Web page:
The mystery that has gripped the nation’s capital is over: The Supreme Court almost certainly will release its landmark decisions on the health care reform law on Thursday.

At the end of Monday’s session, Chief Justice John Roberts Jr. announced to spectators that the Court’s final session of the term will be June 28, at which time the Court will release all remaining opinions that are “ready during this term of Court.”.

Roberts did not mention the trio of health care suits by name, but they are among the cases he was talking about. The others are United States v. Alvarez, testing the constitutionality that makes it a crime to lie about having won a military honor, and First American Financial Corp. v. Edwards, a dispute under the Real Estate Settlement Procedures Act.

It is rare that the public knows ahead of time which day the Court will hand down which opinions. The justices never give advance notice, by longstanding tradition. But sometimes, as in this instance, the public can figure it out by process of elimination when the end of the term draws near.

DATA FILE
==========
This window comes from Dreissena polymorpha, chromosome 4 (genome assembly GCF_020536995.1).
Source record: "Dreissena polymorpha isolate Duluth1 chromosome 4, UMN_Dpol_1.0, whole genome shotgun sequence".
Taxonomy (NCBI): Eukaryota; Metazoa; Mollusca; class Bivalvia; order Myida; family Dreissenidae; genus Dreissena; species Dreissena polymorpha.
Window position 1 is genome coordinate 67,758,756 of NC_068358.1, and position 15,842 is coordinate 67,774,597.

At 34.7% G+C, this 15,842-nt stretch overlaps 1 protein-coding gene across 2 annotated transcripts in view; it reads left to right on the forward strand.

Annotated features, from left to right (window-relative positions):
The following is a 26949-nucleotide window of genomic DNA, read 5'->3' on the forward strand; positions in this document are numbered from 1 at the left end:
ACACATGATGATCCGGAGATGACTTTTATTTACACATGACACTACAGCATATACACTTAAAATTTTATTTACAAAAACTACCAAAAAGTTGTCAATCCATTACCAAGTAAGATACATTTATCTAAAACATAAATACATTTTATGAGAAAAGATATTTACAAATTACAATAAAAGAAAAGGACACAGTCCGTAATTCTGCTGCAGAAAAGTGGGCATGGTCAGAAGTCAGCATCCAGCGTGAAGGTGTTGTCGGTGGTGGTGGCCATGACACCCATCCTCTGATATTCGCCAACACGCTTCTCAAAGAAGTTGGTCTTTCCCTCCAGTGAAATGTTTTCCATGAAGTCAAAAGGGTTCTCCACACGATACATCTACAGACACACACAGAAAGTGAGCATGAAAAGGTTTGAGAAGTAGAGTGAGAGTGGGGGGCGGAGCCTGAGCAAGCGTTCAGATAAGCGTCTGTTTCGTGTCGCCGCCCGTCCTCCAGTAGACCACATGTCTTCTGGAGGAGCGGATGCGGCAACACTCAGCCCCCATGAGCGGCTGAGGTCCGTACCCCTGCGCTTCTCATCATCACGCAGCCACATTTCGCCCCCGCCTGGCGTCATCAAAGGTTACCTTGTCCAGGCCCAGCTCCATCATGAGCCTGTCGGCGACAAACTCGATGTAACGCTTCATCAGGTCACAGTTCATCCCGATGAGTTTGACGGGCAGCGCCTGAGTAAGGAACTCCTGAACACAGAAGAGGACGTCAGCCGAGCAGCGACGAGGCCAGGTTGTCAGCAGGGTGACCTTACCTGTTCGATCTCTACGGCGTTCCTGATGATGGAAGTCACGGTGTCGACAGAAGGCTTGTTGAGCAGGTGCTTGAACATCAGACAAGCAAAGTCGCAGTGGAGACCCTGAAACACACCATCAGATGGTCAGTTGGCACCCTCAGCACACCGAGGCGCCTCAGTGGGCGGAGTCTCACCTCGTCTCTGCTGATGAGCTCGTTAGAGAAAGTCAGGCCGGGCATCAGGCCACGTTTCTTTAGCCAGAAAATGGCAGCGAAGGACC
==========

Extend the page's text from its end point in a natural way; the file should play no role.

Armed with this certainty, groups that had geared up for press conferences today scratched their plans. The National Federation of Independent Business, the lead plaintiff challenging the health care law, rescheduled its telephone press conference until noon on Thursday.

Is there a chance the health care decisions will not be issued Thursday? Yes, if Roberts’ standard announcement from the bench is to be taken literally; If the decisions are not ready, they won’t be issued. And they might not be ready if the Court has decided at the last minute to schedule the cases for re-argument for the fall term beginning in October. This sometimes happens when the justices simply cannot come to a decision before the end of the term, or if a majority thinks a major or new issue needs to be fleshed out by a new round of briefs and arguments.

But almost nobody thinks that will happen this time. Thursday will be the day.

Tony Mauro can be contacted at